In February 2020 – when the first alarming reports about a new dangerous virus began to circulate but still weeks before COVID-19 was declared a global pandemic – Dr. Bill Chen and his research team at the University of Pittsburgh’s Aging Institute Drug Discovery Group began working around the clock to find a cure.
When the university restricted access to most of its buildings in mid-March of that year, the scientists received a special exception to continue their work. Any of the dozen laboratory staff could have opted to stop coming in. None of them did.
This week they announced that their efforts are yielding COVID-19 treatments that are soon expected to be tested in human clinical trials and may be an option to fight the infections if virus variants evade current treatments.
“I grew up in China and came to the U.S. in 2003, the year of the first SARS outbreak,” said Chen, professor of medicine in Pitt’s Division of Pulmonary, Allergy and Critical Care Medicine. “The moment one of my junior faculty members said, ‘This is going to hit the U.S.,’ I said, ‘I agree with you because I experienced the last one.’ That’s why we quickly shifted our work to SARS-CoV-2, the virus that causes what we now know as COVID-19. That’s the reason we kept our lab open.”
The team recently published the results of that work in Nature Communications, describing how they devised a novel process to quickly screen medications that were already approved by federal regulators or were in clinical trials. After sifting through 2,560 candidates, they landed on two strong options in April 2020. Testing on human lung cells in petri dishes showed that the drugs help the cells resist an inactivated version of the virus. However, because of a backlog at the biosecurity labs needed to test the drugs against live SARS-CoV-2, among other issues, the findings are only now being published.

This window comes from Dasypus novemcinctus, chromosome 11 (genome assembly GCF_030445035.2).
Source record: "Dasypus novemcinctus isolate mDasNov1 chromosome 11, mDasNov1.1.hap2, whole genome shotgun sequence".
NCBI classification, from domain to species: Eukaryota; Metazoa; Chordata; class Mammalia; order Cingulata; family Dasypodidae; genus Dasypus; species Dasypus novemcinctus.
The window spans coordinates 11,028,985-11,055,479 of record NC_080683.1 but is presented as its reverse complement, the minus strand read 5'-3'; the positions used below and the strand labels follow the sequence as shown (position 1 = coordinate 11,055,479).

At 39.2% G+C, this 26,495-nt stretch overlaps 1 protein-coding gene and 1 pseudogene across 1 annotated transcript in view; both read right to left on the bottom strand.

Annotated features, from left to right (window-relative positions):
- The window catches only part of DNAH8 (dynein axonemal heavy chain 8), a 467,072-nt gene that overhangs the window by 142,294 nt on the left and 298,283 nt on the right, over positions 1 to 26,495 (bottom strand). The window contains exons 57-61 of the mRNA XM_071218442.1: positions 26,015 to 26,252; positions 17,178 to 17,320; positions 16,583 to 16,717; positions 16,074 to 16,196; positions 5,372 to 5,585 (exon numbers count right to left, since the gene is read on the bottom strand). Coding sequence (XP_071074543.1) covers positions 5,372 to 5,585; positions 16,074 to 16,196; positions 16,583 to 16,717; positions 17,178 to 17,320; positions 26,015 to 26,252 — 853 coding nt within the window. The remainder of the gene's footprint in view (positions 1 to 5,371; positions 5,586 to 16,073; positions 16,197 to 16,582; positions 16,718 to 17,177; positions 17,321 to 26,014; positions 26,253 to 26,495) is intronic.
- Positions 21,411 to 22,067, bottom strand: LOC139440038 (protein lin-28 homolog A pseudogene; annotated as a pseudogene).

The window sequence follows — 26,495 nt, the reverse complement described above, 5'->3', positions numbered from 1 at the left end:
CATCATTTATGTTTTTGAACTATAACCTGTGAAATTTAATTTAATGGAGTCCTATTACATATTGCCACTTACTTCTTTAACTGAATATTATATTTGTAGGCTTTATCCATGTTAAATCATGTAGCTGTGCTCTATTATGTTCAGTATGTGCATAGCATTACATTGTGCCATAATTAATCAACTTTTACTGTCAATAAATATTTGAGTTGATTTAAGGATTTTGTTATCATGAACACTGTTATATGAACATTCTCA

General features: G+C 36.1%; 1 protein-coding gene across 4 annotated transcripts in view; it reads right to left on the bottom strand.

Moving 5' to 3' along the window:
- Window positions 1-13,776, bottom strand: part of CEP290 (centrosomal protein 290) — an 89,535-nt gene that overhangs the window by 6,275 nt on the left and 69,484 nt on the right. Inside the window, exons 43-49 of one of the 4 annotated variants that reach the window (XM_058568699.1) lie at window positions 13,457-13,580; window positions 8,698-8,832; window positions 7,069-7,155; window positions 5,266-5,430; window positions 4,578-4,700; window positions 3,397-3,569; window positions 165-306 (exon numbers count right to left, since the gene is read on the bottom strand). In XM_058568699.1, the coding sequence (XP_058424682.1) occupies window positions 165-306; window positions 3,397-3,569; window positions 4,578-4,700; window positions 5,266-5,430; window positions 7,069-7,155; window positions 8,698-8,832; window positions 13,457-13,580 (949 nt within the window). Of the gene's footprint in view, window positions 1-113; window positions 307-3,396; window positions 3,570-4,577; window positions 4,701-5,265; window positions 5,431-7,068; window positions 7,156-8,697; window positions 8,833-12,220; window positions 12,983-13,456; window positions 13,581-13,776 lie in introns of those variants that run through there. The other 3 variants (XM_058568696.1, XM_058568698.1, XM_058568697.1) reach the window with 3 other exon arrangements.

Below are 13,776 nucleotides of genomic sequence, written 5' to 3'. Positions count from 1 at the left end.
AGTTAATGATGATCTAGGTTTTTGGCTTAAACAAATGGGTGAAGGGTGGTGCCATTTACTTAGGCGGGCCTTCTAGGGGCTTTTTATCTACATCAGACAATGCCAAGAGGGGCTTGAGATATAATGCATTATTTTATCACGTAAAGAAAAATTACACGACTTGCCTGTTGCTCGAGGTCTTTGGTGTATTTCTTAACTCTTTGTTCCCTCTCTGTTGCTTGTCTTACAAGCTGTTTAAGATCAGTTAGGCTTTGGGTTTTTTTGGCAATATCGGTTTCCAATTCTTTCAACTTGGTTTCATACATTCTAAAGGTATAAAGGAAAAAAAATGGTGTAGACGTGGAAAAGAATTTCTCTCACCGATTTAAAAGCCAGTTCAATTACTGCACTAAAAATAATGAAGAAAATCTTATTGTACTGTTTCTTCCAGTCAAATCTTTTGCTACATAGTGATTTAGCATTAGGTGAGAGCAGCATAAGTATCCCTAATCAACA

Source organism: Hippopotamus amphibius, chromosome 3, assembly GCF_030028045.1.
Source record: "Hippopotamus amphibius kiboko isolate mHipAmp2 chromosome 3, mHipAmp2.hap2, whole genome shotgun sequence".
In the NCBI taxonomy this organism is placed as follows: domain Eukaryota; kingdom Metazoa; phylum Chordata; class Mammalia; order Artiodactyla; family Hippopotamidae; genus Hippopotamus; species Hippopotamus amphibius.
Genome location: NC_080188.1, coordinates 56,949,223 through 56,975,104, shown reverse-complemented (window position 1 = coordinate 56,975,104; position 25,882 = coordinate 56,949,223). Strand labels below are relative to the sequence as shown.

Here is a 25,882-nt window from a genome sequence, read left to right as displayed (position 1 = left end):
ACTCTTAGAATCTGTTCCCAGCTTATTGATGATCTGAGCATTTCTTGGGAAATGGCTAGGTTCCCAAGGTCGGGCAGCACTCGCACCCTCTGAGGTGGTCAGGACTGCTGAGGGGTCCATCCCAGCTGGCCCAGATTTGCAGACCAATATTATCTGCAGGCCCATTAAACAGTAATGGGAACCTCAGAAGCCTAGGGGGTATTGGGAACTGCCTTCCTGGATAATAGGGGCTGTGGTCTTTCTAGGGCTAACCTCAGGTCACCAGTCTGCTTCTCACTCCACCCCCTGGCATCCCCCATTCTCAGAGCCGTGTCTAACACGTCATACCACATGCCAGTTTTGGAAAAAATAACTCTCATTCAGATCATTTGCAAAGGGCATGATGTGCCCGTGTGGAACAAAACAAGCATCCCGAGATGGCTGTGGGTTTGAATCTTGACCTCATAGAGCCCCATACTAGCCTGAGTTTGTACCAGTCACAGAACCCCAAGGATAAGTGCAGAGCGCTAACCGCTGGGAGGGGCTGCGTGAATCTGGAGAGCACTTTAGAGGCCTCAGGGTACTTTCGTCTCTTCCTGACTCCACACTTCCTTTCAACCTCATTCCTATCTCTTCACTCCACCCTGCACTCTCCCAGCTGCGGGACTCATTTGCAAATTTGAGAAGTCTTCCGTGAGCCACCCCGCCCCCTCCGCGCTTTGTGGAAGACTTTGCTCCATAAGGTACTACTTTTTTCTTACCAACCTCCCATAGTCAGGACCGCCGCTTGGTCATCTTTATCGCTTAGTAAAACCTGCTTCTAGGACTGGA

In the year since identifying those first two medications, the team has significantly refined their process, discovering even better options with less potential for side effects. This is the first step toward human clinical trials, which they aim to launch in the near future.
Chen, who is also director of Pitt’s Small Molecule Therapeutic Center, believes the compounds his team has discovered are going to prove essential to long-term control of COVID-19 because they don’t rely on the coronavirus spike protein to inactivate the virus.
“The coronavirus uses its spike protein to enter the cells. So, if you’re going to block the virus, you go after the spike protein – that’s what the monoclonal antibody drugs do, and it’s what the vaccines prime our immune system to do,” he said. “But all the virus has to do is mutate its spike protein enough and it could overcome these defenses.”
Chen and his team instead looked at a key enzyme on human cells that allow the virus entry and identified drugs that reduce its levels on our cell membrane, thus prevent the viral entry.
“We also found a weak spot in our own cells that the virus uses to take advantage,” Chen said. “We hope that soon we’ll be able to stop this weak spot, giving us another strategy to defeat the virus.”
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